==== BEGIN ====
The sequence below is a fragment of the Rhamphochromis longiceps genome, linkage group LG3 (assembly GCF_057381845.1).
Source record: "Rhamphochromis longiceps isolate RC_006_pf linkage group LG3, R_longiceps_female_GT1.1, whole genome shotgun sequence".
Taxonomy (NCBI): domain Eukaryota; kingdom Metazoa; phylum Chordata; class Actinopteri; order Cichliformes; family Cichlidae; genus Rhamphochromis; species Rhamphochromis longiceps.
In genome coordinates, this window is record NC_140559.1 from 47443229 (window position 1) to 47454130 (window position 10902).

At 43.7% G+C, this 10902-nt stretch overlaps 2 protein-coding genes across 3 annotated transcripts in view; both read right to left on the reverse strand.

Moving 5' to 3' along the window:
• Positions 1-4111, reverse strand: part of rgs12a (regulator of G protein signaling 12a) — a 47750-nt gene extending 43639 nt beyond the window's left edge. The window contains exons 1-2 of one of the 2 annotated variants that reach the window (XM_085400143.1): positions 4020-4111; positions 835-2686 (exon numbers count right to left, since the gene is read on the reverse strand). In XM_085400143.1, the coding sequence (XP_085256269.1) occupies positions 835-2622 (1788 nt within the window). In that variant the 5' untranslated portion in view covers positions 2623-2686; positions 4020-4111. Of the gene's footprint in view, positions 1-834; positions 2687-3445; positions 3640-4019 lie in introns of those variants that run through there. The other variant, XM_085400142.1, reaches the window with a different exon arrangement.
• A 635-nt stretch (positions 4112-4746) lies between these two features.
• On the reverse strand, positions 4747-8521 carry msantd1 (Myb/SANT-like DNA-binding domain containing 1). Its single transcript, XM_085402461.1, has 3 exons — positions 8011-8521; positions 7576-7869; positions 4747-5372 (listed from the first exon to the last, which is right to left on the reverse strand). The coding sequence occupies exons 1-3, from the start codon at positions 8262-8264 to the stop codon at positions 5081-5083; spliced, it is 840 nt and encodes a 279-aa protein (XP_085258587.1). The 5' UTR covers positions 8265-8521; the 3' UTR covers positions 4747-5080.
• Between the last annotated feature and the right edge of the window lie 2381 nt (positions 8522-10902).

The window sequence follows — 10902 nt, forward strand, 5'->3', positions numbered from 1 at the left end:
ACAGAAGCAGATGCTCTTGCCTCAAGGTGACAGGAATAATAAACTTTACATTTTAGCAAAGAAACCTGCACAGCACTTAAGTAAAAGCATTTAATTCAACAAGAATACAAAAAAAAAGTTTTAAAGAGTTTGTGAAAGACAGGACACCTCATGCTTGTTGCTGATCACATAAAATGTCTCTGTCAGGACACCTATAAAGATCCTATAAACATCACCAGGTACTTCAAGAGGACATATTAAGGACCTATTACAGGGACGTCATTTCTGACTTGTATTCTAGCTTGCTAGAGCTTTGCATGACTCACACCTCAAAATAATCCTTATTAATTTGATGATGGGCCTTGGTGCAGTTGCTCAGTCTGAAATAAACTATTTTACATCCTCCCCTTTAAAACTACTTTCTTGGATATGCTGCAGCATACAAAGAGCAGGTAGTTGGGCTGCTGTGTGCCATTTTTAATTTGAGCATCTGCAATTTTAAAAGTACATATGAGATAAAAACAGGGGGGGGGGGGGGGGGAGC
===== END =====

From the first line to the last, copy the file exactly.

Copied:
The sequence below is a fragment of the Rhamphochromis longiceps genome, linkage group LG3 (assembly GCF_057381845.1).
Source record: "Rhamphochromis longiceps isolate RC_006_pf linkage group LG3, R_longiceps_female_GT1.1, whole genome shotgun sequence".
Taxonomy (NCBI): domain Eukaryota; kingdom Metazoa; phylum Chordata; class Actinopteri; order Cichliformes; family Cichlidae; genus Rhamphochromis; species Rhamphochromis longiceps.
In genome coordinates, this window is record NC_140559.1 from 47443229 (window position 1) to 47454130 (window position 10902).

At 43.7% G+C, this 10902-nt stretch overlaps 2 protein-coding genes across 3 annotated transcripts in view; both read right to left on the reverse strand.

Moving 5' to 3' along the window:
• Positions 1-4111, reverse strand: part of rgs12a (regulator of G protein signaling 12a) — a 47750-nt gene extending 43639 nt beyond the window's left edge. The window contains exons 1-2 of one of the 2 annotated variants that reach the window (XM_085400143.1): positions 4020-4111; positions 835-2686 (exon numbers count right to left, since the gene is read on the reverse strand). In XM_085400143.1, the coding sequence (XP_085256269.1) occupies positions 835-2622 (1788 nt within the window). In that variant the 5' untranslated portion in view covers positions 2623-2686; positions 4020-4111. Of the gene's footprint in view, positions 1-834; positions 2687-3445; positions 3640-4019 lie in introns of those variants that run through there. The other variant, XM_085400142.1, reaches the window with a different exon arrangement.
• A 635-nt stretch (positions 4112-4746) lies between these two features.
• On the reverse strand, positions 4747-8521 carry msantd1 (Myb/SANT-like DNA-binding domain containing 1). Its single transcript, XM_085402461.1, has 3 exons — positions 8011-8521; positions 7576-7869; positions 4747-5372 (listed from the first exon to the last, which is right to left on the reverse strand). The coding sequence occupies exons 1-3, from the start codon at positions 8262-8264 to the stop codon at positions 5081-5083; spliced, it is 840 nt and encodes a 279-aa protein (XP_085258587.1). The 5' UTR covers positions 8265-8521; the 3' UTR covers positions 4747-5080.
• Between the last annotated feature and the right edge of the window lie 2381 nt (positions 8522-10902).

The window sequence follows — 10902 nt, forward strand, 5'->3', positions numbered from 1 at the left end:
ACAGAAGCAGATGCTCTTGCCTCAAGGTGACAGGAATAATAAACTTTACATTTTAGCAAAGAAACCTGCACAGCACTTAAGTAAAAGCATTTAATTCAACAAGAATACAAAAAAAAAGTTTTAAAGAGTTTGTGAAAGACAGGACACCTCATGCTTGTTGCTGATCACATAAAATGTCTCTGTCAGGACACCTATAAAGATCCTATAAACATCACCAGGTACTTCAAGAGGACATATTAAGGACCTATTACAGGGACGTCATTTCTGACTTGTATTCTAGCTTGCTAGAGCTTTGCATGACTCACACCTCAAAATAATCCTTATTAATTTGATGATGGGCCTTGGTGCAGTTGCTCAGTCTGAAATAAACTATTTTACATCCTCCCCTTTAAAACTACTTTCTTGGATATGCTGCAGCATACAAAGAGCAGGTAGTTGGGCTGCTGTGTGCCATTTTTAATTTGAGCATCTGCAATTTTAAAAGTACATATGAGATAAAAACAGGGGGGGGGGGGGGGGGAGC